The Fine Print: No Class-Actions Against Banks? So What


Disclaimer: The following is not legal advice. Please contact Alexander Bachuwa at BachuwaLaw if you have a consumer protection question or claim.

With President Trump’s signature, the Consumer Financial Protection Bureau (CFPB) rule that would have given consumers the right to opt out of arbitration will not go into effect. This means that consumers will have to file their grievances individually in a private arbitration instead of as a consolidated group in a public court of law. In response, Richard Cordray, the head of the CFPB said, “Companies like Wells Fargo and Equifax remain free to break the law without fear of legal blowback from their customers.” In contrast, Thomas Donohue, the CEO and president of the U.S. Chamber of Commerce stated, “Arbitration results in better and quicker outcomes for consumers, so we applaud both houses of Congress for taking action to pull back a rule that would have benefited the class-action trial bar at the expense of American consumers and businesses alike.”

Class-actions can bring about change too by giving individuals a powerful, collective voice. While technically not a class-action, when 46 state attorney generals took on big tobacco on behalf of their states (see 5 Biggest Class Action Settlements or Verdicts Ever), they did more than win $206,000,000,000, they exposed the misleading advertisements of tobacco companies and forced them to change their marketing practices.

On the other hand, the financial gains from successful class-actions disproportionately favor lawyers over clients while producing no meaningful results for consumers. In a preposterous case, consumers sued Red Bull for false advertising because the drink did not ‘give them wings’ as the advertisement promised. When the case settled, the attorneys received $4,750,000 and the consumer received a four pack of Red Bull.

Class-action lawyers will point to the tobacco case to show why class-actions are indispensable for keeping big business accountable. Banks will point to cases like Red Bull in an effort to make lawyers look like money hungry wolves.

In the context of bank disputes both sides have exaggerated the benefits and drawbacks of class-action vs. arbitration.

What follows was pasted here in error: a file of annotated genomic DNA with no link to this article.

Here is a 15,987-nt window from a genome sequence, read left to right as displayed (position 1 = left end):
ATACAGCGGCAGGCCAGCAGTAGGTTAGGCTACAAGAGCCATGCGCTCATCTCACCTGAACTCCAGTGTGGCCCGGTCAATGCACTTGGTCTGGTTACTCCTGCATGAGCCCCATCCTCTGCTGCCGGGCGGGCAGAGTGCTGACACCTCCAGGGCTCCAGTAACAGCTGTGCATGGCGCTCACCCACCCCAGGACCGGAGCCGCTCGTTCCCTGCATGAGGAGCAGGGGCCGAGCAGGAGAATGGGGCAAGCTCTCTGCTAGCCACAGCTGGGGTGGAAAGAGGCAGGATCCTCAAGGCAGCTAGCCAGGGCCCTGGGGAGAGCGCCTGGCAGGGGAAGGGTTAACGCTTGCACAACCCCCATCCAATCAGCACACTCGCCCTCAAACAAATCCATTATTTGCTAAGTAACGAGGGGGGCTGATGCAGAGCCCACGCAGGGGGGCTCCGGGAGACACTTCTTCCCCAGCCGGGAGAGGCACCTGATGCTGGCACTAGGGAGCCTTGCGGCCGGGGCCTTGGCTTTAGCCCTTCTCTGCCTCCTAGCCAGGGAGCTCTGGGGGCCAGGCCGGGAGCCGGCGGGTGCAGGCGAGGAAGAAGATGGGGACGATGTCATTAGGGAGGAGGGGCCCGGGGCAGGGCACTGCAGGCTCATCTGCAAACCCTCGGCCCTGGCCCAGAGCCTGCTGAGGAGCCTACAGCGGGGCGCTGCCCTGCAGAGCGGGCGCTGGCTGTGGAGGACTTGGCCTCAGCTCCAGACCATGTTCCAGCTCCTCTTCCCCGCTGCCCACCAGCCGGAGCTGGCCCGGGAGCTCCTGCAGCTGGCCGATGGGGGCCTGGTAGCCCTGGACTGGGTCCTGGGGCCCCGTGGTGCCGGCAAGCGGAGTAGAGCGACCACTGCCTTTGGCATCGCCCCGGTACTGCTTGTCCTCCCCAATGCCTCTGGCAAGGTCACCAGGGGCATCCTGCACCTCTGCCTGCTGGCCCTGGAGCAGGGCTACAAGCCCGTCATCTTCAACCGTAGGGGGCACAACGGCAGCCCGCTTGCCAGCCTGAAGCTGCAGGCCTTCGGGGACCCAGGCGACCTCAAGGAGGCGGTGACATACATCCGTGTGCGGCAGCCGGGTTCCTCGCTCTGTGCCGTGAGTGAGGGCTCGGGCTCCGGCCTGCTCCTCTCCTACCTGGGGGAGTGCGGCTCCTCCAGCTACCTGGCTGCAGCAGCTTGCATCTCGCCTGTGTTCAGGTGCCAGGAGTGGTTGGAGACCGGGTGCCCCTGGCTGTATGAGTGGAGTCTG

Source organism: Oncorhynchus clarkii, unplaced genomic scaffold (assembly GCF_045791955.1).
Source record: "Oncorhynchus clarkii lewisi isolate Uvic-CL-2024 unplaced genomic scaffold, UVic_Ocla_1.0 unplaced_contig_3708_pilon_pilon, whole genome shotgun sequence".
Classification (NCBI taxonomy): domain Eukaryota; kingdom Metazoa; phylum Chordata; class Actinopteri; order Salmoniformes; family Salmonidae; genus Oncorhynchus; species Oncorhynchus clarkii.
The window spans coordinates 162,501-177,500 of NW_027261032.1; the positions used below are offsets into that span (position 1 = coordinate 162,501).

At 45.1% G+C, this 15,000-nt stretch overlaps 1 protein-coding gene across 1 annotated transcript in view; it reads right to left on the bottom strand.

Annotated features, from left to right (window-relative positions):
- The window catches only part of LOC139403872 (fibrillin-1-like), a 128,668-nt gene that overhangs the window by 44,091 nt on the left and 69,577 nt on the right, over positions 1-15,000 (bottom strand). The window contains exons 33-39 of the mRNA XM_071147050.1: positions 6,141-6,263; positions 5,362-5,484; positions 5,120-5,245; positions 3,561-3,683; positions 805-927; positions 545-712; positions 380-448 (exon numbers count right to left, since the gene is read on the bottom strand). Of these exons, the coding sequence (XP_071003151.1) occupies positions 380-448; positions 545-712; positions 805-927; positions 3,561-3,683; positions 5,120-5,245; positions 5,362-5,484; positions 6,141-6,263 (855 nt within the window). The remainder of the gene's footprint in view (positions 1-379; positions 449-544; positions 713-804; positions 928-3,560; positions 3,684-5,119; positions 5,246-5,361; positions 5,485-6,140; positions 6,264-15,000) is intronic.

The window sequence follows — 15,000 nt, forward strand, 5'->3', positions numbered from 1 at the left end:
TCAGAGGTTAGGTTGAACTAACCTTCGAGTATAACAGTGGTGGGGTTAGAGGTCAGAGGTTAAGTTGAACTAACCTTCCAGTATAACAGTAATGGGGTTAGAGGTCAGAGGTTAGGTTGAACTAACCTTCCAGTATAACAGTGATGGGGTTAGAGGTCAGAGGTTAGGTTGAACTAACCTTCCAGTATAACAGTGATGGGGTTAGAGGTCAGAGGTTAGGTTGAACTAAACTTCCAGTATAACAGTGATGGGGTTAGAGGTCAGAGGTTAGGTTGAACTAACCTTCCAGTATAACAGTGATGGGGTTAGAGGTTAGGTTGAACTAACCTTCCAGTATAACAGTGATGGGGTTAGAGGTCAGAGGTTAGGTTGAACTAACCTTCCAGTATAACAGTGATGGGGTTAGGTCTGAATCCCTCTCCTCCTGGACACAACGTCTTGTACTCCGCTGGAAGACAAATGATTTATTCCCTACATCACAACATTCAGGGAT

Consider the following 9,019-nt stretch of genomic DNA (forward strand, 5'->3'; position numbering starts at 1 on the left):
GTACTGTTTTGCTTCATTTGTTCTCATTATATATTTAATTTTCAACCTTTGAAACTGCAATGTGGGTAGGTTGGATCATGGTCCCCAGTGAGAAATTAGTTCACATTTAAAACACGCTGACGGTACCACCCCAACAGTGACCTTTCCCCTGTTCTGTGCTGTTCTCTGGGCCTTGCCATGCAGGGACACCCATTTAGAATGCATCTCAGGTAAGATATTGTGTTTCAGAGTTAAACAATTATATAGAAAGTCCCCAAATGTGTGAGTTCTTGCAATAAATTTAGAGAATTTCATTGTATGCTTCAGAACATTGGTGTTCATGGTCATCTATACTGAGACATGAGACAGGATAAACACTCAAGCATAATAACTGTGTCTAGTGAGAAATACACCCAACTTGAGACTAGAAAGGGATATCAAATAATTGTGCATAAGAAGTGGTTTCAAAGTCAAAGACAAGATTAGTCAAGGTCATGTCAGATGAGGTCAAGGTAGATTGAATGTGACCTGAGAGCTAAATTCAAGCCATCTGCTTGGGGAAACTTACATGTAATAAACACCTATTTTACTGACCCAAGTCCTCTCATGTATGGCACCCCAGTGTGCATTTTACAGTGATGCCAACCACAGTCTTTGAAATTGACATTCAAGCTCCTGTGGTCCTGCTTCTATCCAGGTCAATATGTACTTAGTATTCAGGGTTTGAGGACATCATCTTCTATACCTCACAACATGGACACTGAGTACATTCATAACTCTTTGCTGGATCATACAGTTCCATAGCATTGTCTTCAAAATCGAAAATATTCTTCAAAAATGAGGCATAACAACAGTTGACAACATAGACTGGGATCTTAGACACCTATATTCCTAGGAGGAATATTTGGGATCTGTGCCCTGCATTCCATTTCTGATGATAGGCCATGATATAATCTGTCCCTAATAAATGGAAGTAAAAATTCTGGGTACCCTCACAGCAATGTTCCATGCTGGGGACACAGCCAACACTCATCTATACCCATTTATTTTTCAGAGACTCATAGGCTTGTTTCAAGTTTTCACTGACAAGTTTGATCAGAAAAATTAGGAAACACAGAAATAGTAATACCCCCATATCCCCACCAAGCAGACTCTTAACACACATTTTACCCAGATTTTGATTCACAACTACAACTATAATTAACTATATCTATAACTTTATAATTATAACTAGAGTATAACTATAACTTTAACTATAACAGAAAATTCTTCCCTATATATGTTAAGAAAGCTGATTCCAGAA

Those for Consumer Arbitration

Supporters of consumer arbitration state that consumer arbitrations have worked out ‘wonderfully’ for consumers.

I have had success against Citibank (see Beating Citi in Arbitration & The Successful Fight Against a Citi Shutdown) but that is the exception not the rule. Consulting, it is apparent that victories are not easy to come by. And if there is favorable settlement, chances are it will remain confidential. There’s nothing wonderful about that.

Those Against Consumer Arbitration

“Big financial companies can lock the courthouse doors and prevent consumers who’ve been mistreated from joining together to seek the relief they deserve under the law,” George Slover, senior policy counsel for Consumer’s Union.

It is true that the courthouse doors may be closed, but the arbitration express lane is wide open. Not only is there no traffic, but also there is no toll for taking this expedited route to obtain relief. In most consumer arbitration agreements, the company has to pay all of the filing fees. Although it is technically done on a case-by-case basis, companies cannot ignore when they receive an invoice for tens of thousands of dollars from the aggregate of individual consumers filing the same or similar complaints (see Equifax Data Breach, What It Means Today*). While members of a class have a unified voice, nothing speaks louder than money.

What It Means for You

Class-action lawsuits against banks are dead. Besides unpredictable small claims courts, consumer arbitration is the only mechanism to resolve disputes against banks. While it may not always be a fair fight (see The Corporate Insurgence), it does not mean that it is not a fight worth waging. Many of my clients have had great success against banks whether it be from accounts being shut down without notice, points clawed back despite meeting the spending requirements, or rebates not being given despite promises to do so. The banks wanted consumer arbitration, lobbied for it, and were able to get Congress to uphold it. Now, let’s let them have it.

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